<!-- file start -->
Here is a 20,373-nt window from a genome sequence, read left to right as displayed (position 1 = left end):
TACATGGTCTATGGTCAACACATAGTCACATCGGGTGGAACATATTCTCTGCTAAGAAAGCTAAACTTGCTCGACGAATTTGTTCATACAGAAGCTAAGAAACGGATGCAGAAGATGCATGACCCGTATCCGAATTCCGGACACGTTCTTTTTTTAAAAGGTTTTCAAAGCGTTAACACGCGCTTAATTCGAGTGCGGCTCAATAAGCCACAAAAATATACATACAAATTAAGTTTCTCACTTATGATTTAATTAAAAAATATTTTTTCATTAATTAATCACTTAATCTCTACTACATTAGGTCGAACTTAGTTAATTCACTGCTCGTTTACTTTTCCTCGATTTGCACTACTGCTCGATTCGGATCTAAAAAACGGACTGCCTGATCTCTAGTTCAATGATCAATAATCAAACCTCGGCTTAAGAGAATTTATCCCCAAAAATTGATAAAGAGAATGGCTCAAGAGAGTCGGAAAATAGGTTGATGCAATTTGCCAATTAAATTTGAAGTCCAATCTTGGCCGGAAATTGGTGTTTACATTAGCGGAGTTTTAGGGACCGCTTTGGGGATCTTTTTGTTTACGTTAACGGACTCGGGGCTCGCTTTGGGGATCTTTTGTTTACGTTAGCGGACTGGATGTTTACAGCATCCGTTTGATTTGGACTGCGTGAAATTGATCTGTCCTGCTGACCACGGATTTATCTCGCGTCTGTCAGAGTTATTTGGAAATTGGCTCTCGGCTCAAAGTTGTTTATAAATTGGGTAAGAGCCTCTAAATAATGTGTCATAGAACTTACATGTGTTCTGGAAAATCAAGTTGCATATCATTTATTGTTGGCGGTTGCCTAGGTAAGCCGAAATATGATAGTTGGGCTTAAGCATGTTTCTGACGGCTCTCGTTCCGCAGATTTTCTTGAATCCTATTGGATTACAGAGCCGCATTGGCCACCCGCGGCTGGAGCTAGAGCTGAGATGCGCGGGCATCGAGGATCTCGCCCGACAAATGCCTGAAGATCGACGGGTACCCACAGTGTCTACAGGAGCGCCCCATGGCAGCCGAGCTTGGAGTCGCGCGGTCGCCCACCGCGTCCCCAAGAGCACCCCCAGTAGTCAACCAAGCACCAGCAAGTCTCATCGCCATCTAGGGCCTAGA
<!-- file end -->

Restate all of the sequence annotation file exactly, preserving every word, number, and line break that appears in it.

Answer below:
Here is a 20,373-nt window from a genome sequence, read left to right as displayed (position 1 = left end):
TACATGGTCTATGGTCAACACATAGTCACATCGGGTGGAACATATTCTCTGCTAAGAAAGCTAAACTTGCTCGACGAATTTGTTCATACAGAAGCTAAGAAACGGATGCAGAAGATGCATGACCCGTATCCGAATTCCGGACACGTTCTTTTTTTAAAAGGTTTTCAAAGCGTTAACACGCGCTTAATTCGAGTGCGGCTCAATAAGCCACAAAAATATACATACAAATTAAGTTTCTCACTTATGATTTAATTAAAAAATATTTTTTCATTAATTAATCACTTAATCTCTACTACATTAGGTCGAACTTAGTTAATTCACTGCTCGTTTACTTTTCCTCGATTTGCACTACTGCTCGATTCGGATCTAAAAAACGGACTGCCTGATCTCTAGTTCAATGATCAATAATCAAACCTCGGCTTAAGAGAATTTATCCCCAAAAATTGATAAAGAGAATGGCTCAAGAGAGTCGGAAAATAGGTTGATGCAATTTGCCAATTAAATTTGAAGTCCAATCTTGGCCGGAAATTGGTGTTTACATTAGCGGAGTTTTAGGGACCGCTTTGGGGATCTTTTTGTTTACGTTAACGGACTCGGGGCTCGCTTTGGGGATCTTTTGTTTACGTTAGCGGACTGGATGTTTACAGCATCCGTTTGATTTGGACTGCGTGAAATTGATCTGTCCTGCTGACCACGGATTTATCTCGCGTCTGTCAGAGTTATTTGGAAATTGGCTCTCGGCTCAAAGTTGTTTATAAATTGGGTAAGAGCCTCTAAATAATGTGTCATAGAACTTACATGTGTTCTGGAAAATCAAGTTGCATATCATTTATTGTTGGCGGTTGCCTAGGTAAGCCGAAATATGATAGTTGGGCTTAAGCATGTTTCTGACGGCTCTCGTTCCGCAGATTTTCTTGAATCCTATTGGATTACAGAGCCGCATTGGCCACCCGCGGCTGGAGCTAGAGCTGAGATGCGCGGGCATCGAGGATCTCGCCCGACAAATGCCTGAAGATCGACGGGTACCCACAGTGTCTACAGGAGCGCCCCATGGCAGCCGAGCTTGGAGTCGCGCGGTCGCCCACCGCGTCCCCAAGAGCACCCCCAGTAGTCAACCAAGCACCAGCAAGTCTCATCGCCATCTAGGGCCTAGA